Brussels — EU ambassadors have endorsed an informal accord on new rules for operating offshore natural gas links like Russia's planned 55 Bcm/year Nord Stream 2 link to Germany, an EU diplomatic source said Thursday.
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This keeps the rules on track to enter into force -- meaning be fixed in law -- around mid-2019, after further formal approvals from the European Parliament and EU Council, representing national governments.
In principle, if Germany waits until the last moment to apply the new rules, Nord Stream 2 could flow gas until the end of next winter without any operational changes.
But it can only flow gas after Germany applies the new rules if it is compliant with them.
The planned changes to the EU's gas directive, agreed informally by the parliament and council earlier this month, could mean Nord Stream 2 having to submit to regulated tariffs for the section in Germany's territorial waters.
Nord Stream 2 is due online at the end of this year, after the rules come into force, meaning it will be considered a new pipeline and not eligible for the same waivers available to existing offshore gas links to non-EU countries.
The rules apply once governments have transposed them into their national law, and they have up to nine months from the rules entering into force to do so.
That means Germany could apply the rules at any point from around mid-2019 to around March or April 2020.
One way for Nord Stream 2 to comply with the new rules is for the project company to ask the German authorities for an exemption for the EU section of the pipeline, which is 12 nautical miles from the German coast.
But this process could only start formally once Germany has applied the new rules.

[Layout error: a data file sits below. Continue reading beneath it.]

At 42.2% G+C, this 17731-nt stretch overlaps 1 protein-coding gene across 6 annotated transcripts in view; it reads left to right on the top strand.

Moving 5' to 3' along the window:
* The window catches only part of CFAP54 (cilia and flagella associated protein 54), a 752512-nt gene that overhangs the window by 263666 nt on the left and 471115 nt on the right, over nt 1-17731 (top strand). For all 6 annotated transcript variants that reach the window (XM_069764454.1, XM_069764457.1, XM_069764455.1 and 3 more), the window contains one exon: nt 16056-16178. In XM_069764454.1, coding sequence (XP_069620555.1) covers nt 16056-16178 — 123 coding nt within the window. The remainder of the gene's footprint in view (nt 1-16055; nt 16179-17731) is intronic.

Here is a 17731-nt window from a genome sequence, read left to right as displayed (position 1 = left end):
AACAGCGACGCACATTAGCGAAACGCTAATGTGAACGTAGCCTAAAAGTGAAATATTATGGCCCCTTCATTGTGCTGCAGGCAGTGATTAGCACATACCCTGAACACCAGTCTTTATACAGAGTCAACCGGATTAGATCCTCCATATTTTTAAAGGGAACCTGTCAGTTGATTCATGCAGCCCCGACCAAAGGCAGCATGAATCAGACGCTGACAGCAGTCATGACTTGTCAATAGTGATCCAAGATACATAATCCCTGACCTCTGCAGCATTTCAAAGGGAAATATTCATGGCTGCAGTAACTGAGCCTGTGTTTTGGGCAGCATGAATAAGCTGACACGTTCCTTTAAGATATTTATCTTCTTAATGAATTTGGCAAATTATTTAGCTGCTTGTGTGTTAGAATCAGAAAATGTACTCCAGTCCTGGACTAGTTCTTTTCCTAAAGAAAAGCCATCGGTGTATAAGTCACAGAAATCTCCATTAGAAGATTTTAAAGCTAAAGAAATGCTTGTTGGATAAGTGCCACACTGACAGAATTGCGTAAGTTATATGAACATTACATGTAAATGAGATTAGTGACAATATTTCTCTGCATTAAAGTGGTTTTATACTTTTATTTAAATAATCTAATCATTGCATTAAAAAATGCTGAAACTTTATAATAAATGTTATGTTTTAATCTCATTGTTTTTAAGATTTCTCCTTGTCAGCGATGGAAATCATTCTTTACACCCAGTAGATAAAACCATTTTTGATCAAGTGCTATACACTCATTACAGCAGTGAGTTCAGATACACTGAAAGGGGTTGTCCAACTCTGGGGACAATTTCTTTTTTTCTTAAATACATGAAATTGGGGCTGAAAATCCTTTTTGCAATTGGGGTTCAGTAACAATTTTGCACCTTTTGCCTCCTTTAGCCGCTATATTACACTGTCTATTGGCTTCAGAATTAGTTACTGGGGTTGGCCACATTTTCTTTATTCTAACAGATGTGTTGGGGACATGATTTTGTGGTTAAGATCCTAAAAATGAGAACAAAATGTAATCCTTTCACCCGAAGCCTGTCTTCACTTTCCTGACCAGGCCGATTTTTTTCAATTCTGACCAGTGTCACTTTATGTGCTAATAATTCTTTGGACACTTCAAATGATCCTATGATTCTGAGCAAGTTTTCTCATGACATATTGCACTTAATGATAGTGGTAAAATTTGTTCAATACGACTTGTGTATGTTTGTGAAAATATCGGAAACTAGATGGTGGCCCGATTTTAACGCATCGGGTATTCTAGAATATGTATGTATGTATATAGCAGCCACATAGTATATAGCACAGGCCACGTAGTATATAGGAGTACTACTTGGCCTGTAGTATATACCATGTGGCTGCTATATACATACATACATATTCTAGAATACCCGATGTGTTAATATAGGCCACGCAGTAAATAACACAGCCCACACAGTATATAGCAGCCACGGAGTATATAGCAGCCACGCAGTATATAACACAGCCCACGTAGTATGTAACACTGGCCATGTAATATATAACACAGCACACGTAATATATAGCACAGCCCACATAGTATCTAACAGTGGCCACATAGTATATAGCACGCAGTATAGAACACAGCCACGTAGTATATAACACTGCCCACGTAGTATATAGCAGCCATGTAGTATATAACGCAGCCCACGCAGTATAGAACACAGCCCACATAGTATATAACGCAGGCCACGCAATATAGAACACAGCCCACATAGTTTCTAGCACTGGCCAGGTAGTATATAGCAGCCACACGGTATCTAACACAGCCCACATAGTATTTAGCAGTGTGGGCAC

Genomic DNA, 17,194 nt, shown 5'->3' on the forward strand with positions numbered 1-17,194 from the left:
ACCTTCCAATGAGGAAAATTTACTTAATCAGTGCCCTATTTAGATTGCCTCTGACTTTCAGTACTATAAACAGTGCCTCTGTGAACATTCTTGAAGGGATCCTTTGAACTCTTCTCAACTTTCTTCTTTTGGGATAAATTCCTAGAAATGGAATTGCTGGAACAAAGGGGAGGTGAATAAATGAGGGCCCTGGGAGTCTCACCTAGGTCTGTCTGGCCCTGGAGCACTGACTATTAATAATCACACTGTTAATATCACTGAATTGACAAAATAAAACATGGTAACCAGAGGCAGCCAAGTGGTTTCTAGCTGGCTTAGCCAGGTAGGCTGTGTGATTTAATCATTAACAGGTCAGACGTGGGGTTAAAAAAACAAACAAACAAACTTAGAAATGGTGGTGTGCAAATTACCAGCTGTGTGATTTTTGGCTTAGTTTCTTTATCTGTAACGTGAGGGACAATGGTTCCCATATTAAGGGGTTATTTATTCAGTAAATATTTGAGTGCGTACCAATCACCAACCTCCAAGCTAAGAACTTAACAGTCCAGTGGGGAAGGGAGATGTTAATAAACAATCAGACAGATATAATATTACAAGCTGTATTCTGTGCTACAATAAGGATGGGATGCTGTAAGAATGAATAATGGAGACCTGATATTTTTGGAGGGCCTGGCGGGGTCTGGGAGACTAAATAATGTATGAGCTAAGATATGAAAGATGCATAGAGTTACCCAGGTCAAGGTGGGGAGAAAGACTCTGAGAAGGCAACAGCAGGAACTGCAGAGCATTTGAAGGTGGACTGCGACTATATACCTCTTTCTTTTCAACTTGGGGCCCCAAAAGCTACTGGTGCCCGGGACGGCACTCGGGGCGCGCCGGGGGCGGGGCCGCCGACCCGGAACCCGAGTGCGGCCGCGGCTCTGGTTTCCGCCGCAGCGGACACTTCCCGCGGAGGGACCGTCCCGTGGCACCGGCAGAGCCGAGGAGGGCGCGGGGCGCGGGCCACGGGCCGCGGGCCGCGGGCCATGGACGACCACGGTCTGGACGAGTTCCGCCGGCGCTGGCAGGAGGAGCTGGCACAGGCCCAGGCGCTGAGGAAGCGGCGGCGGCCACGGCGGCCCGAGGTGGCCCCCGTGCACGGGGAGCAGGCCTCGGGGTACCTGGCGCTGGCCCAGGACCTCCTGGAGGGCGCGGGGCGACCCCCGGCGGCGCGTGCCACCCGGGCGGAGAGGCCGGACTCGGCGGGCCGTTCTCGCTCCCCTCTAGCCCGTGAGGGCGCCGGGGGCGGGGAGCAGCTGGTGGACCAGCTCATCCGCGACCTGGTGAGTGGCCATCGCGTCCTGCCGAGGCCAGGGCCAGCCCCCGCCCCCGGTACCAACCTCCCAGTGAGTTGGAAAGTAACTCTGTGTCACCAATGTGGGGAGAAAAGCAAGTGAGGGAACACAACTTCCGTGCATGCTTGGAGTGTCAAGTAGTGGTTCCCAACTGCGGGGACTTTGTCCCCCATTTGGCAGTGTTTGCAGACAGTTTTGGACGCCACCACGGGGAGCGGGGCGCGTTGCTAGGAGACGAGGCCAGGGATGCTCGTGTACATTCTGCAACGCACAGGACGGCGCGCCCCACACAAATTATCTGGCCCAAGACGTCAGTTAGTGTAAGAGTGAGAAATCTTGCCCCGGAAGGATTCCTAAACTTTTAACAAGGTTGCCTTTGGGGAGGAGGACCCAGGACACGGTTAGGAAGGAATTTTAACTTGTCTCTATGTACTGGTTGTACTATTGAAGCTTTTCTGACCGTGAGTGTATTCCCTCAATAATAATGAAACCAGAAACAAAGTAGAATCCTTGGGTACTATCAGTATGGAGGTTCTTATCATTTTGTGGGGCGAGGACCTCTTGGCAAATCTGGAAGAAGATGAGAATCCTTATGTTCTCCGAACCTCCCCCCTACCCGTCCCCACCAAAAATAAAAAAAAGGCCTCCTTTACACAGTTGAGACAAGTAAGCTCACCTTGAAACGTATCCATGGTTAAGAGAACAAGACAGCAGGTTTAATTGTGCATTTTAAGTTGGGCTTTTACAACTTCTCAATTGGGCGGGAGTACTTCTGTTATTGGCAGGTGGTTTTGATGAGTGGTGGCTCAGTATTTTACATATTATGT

The exemption process normally takes around six months to complete, and Nord Stream 2 would not be allowed to flow gas during that time.
Developers of new onshore pipelines that have applied and gained such exemptions under the EU's current gas directive have sought to do so in time to ensure they had them before they were ready to flow first gas.
Other options to become compliant include either Germany or the EC on behalf of the EU negotiating an intergovernmental agreement with Russia that would govern the entire length of Nord Stream 2.
The EC asked national governments in June 2017 to give it a mandate to negotiate such an EU-level deal with Russia. It is still waiting for a decision.
It is quite common for individual governments to be late in transposing EU directives into national law, and the EU's only recourse is to open formal infringement procedures against laggards.
These procedures can ultimately result in fines imposed by the EU Court of Justice, but the process is usually slow, and stops as soon as the country concerned complies.
-- Siobhan Hall, email@example.com
-- Edited by Jonathan Dart, firstname.lastname@example.org